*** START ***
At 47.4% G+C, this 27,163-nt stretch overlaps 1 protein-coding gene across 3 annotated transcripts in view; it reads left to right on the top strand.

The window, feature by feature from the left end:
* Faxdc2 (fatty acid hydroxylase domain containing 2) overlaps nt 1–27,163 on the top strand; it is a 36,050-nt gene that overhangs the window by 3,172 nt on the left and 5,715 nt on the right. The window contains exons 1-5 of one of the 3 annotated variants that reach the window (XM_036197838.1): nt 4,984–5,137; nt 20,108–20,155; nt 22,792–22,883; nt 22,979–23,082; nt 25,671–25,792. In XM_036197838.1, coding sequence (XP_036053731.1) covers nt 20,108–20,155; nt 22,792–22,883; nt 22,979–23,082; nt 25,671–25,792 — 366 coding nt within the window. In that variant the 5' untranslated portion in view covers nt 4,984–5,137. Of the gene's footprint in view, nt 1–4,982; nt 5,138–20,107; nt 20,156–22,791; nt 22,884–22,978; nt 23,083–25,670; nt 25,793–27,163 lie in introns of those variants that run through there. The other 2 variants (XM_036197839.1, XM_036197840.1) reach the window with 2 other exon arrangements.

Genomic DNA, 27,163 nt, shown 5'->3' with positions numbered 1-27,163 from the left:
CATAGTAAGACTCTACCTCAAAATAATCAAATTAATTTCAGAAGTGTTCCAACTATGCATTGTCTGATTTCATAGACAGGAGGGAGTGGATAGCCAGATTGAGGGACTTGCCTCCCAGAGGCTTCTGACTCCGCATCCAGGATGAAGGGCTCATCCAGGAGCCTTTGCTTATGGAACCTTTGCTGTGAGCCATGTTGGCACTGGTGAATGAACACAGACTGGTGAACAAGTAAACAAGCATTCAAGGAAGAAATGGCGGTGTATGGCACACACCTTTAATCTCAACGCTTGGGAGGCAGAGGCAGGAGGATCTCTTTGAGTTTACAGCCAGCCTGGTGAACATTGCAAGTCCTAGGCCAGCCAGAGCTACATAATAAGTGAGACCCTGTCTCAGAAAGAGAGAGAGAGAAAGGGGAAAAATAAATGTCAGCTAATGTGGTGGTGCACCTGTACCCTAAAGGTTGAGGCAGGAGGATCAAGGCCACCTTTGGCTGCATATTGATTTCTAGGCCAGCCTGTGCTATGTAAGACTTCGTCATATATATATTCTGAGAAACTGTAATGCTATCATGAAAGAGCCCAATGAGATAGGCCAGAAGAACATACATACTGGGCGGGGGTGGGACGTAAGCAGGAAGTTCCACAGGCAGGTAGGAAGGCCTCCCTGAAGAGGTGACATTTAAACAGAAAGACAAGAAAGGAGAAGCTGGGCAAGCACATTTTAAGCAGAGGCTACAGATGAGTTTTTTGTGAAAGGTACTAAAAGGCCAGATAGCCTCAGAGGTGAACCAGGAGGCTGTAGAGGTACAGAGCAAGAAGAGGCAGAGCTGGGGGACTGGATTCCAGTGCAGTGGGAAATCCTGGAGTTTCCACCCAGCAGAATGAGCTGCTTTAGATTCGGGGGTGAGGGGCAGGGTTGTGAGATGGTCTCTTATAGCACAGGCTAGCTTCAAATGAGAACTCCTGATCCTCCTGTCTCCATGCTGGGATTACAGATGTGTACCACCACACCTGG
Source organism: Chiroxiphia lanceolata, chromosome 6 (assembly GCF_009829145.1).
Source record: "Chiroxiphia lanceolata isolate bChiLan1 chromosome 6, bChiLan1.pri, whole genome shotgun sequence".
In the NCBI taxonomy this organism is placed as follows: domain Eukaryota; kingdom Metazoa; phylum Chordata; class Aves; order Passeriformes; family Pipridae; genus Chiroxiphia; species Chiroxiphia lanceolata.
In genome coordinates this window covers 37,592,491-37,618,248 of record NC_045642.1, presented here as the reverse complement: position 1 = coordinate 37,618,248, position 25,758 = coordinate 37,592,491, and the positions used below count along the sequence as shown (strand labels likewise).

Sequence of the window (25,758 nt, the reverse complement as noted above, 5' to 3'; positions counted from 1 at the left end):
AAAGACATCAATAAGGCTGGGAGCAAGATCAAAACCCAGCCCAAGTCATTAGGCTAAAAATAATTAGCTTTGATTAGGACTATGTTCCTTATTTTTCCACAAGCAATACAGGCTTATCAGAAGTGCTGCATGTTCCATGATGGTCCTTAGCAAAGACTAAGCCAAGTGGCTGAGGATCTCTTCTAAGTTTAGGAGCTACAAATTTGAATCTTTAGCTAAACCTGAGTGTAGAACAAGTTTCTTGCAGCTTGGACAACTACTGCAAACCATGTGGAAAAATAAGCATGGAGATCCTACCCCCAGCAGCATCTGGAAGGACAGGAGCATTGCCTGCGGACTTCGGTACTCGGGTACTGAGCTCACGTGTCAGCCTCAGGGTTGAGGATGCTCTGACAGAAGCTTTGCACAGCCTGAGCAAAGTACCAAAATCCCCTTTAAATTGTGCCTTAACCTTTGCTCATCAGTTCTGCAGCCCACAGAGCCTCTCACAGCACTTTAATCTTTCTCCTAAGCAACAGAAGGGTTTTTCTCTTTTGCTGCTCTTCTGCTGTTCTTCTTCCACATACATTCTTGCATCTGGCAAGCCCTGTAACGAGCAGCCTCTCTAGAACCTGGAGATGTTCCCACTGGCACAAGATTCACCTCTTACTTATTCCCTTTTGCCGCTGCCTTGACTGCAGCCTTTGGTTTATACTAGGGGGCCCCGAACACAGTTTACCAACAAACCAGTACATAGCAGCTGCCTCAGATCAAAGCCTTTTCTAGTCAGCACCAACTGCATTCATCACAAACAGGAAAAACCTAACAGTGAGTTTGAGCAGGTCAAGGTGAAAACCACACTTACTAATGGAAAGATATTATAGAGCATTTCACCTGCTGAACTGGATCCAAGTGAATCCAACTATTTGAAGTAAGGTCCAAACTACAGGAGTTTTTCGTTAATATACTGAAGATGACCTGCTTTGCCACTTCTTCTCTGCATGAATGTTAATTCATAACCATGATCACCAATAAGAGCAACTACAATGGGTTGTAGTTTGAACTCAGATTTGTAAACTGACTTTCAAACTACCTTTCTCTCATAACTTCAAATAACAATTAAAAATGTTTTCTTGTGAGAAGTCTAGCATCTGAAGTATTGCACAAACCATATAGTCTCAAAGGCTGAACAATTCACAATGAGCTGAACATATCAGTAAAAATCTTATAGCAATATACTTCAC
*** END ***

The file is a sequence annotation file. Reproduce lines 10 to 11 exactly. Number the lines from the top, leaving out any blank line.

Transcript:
Sequence of the window (25,758 nt, the reverse complement as noted above, 5' to 3'; positions counted from 1 at the left end):
AAAGACATCAATAAGGCTGGGAGCAAGATCAAAACCCAGCCCAAGTCATTAGGCTAAAAATAATTAGCTTTGATTAGGACTATGTTCCTTATTTTTCCACAAGCAATACAGGCTTATCAGAAGTGCTGCATGTTCCATGATGGTCCTTAGCAAAGACTAAGCCAAGTGGCTGAGGATCTCTTCTAAGTTTAGGAGCTACAAATTTGAATCTTTAGCTAAACCTGAGTGTAGAACAAGTTTCTTGCAGCTTGGACAACTACTGCAAACCATGTGGAAAAATAAGCATGGAGATCCTACCCCCAGCAGCATCTGGAAGGACAGGAGCATTGCCTGCGGACTTCGGTACTCGGGTACTGAGCTCACGTGTCAGCCTCAGGGTTGAGGATGCTCTGACAGAAGCTTTGCACAGCCTGAGCAAAGTACCAAAATCCCCTTTAAATTGTGCCTTAACCTTTGCTCATCAGTTCTGCAGCCCACAGAGCCTCTCACAGCACTTTAATCTTTCTCCTAAGCAACAGAAGGGTTTTTCTCTTTTGCTGCTCTTCTGCTGTTCTTCTTCCACATACATTCTTGCATCTGGCAAGCCCTGTAACGAGCAGCCTCTCTAGAACCTGGAGATGTTCCCACTGGCACAAGATTCACCTCTTACTTATTCCCTTTTGCCGCTGCCTTGACTGCAGCCTTTGGTTTATACTAGGGGGCCCCGAACACAGTTTACCAACAAACCAGTACATAGCAGCTGCCTCAGATCAAAGCCTTTTCTAGTCAGCACCAACTGCATTCATCACAAACAGGAAAAACCTAACAGTGAGTTTGAGCAGGTCAAGGTGAAAACCACACTTACTAATGGAAAGATATTATAGAGCATTTCACCTGCTGAACTGGATCCAAGTGAATCCAACTATTTGAAGTAAGGTCCAAACTACAGGAGTTTTTCGTTAATATACTGAAGATGACCTGCTTTGCCACTTCTTCTCTGCATGAATGTTAATTCATAACCATGATCACCAATAAGAGCAACTACAATGGGTTGTAGTTTGAACTCAGATTTGTAAACTGACTTTCAAACTACCTTTCTCTCATAACTTCAAATAACAATTAAAAATGTTTTCTTGTGAGAAGTCTAGCATCTGAAGTATTGCACAAACCATATAGTCTCAAAGGCTGAACAATTCACAATGAGCTGAACATATCAGTAAAAATCTTATAGCAATATACTTCAC